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Mountain Journal

Environment, news, culture from the Australian Alps

Victorian Alps relief auction

Your chance to give back to Victoria’s Alpine Region, hit hard by bushfires and Covid-19. 

The Victorian alpine community has a special place in all of our adventure hearts, filled with beautiful mountains, great people and businesses, amazing food and memories shared through generations. 

But the community we all love is hurting – first with the bushfires, then the cancellation of the 2020 ski season due to Covid-19. They need our help. 

Which is why the team at Amer Sports have brought the Australian outdoors and snow industry together to create an online auction for you to support the alpine businesses doing it tough in Victoria. 

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What does the Victorian budget provide for mountain environments?

We know that the mountains we love face an existential threat from climate change: less snow, more fire, less streamflow are all starting to transform vegetation communities and the look and feel of mountain environments.

The Victorian state government released it’s budget for 2020/21 yesterday. Apart from the welcome climate and energy measures (which will help the state to play its part in reducing its contribution to further climate change), there are a number of allocations that are relevant to mountain environments.

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Our best chance to get climate action in Victoria

Anyone who is paying attention knows that climate change poses an existential threat to the mountains we love so much. From more intense fire seasons to less snowpack and less water in the rivers, change is coming, and we need to act now as a global community before we become locked in to catastrophic climate change.

In Victoria, where we still mostly rely on dirty coal to make our electricity, we have a chance to steer our economy towards clean, renewable energy. That chance comes from the fact that the Victorian government soon needs to set emission reduction targets (ERTs) for the years 2025 and 2030.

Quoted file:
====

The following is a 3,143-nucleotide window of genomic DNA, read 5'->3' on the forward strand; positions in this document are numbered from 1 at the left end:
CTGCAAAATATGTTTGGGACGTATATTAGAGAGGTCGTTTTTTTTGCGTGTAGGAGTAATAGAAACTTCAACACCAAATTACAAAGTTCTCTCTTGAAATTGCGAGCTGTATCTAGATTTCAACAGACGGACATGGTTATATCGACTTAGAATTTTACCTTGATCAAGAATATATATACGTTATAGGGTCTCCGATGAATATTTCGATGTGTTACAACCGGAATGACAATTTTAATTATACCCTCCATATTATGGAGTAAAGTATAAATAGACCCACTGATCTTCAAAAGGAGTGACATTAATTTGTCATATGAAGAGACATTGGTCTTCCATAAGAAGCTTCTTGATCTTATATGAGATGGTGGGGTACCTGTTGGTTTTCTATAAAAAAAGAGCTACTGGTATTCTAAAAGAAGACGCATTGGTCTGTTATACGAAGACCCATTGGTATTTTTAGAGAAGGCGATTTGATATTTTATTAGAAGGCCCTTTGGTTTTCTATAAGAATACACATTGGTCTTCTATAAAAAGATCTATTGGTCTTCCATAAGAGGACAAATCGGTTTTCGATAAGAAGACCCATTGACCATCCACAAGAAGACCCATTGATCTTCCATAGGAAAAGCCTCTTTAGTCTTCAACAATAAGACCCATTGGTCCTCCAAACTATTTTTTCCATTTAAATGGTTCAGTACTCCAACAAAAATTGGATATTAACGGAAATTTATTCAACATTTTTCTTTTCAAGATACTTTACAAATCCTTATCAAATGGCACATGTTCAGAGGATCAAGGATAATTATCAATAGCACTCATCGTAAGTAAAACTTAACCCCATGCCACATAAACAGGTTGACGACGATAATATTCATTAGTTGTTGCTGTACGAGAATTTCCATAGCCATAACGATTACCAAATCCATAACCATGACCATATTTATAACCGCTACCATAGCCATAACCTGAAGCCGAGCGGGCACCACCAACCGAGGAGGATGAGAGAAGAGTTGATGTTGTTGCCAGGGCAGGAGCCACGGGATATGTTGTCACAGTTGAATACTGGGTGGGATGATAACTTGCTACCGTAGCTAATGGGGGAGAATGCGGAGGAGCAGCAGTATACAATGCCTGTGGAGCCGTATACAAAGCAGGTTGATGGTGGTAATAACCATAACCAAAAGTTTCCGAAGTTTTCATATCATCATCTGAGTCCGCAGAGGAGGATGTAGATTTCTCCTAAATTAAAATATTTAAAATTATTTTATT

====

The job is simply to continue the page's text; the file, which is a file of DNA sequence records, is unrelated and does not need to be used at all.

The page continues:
As part of one last push to influence the government, we hope you will join this simple ‘selfie’ action, and tell the government you want to see serious climate action.

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Mini wind turbines to power off-grid communications – and more?

Mountain communities usually rely on long underground or above ground power lines to connect them to electricity supply. These can be cut or damaged by bushfire and winter conditions. Stand alone micro power grids powered by renewables could well be the climate-friendly solution to this problem.

Renew Economy reports that:

‘The Australian Renewable Energy Agency will provide $341,990 in grant funding to support the development of mini wind turbines designed to power off-grid telecommunications towers and remote applications’. When combined with storage batteries, these could also provide electricity to ski resorts and other remote and mountain towns.

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Helicopter tourism at Lake Malbena will ‘significantly and adversely impact wilderness character’ of area

The long campaign against a plan for helicopter-based tourism at Lake Malbena on the Central Plateau in Tasmania has received a welcome boost. The Commonwealth Environment Minister, Sussan Ley, has released a ‘Statement of Reasons’ explaining why she determined that the proposed helicopter-accessed luxury accommodation will be a “controlled action”, requiring a more thorough assessment under the Commonwealth environmental law, the Environment Protection and Biodiversity Conservation Act 1999 (EPBC Act). 

Tom Allen for the Wilderness Society Tasmania said “Minister Ley’s Statement reveals why, for the first time, an Environment Minister has recognised that the Lake Malbena proposal will significantly and adversely impact threatened species, wilderness character and reduce natural and World Heritage values”.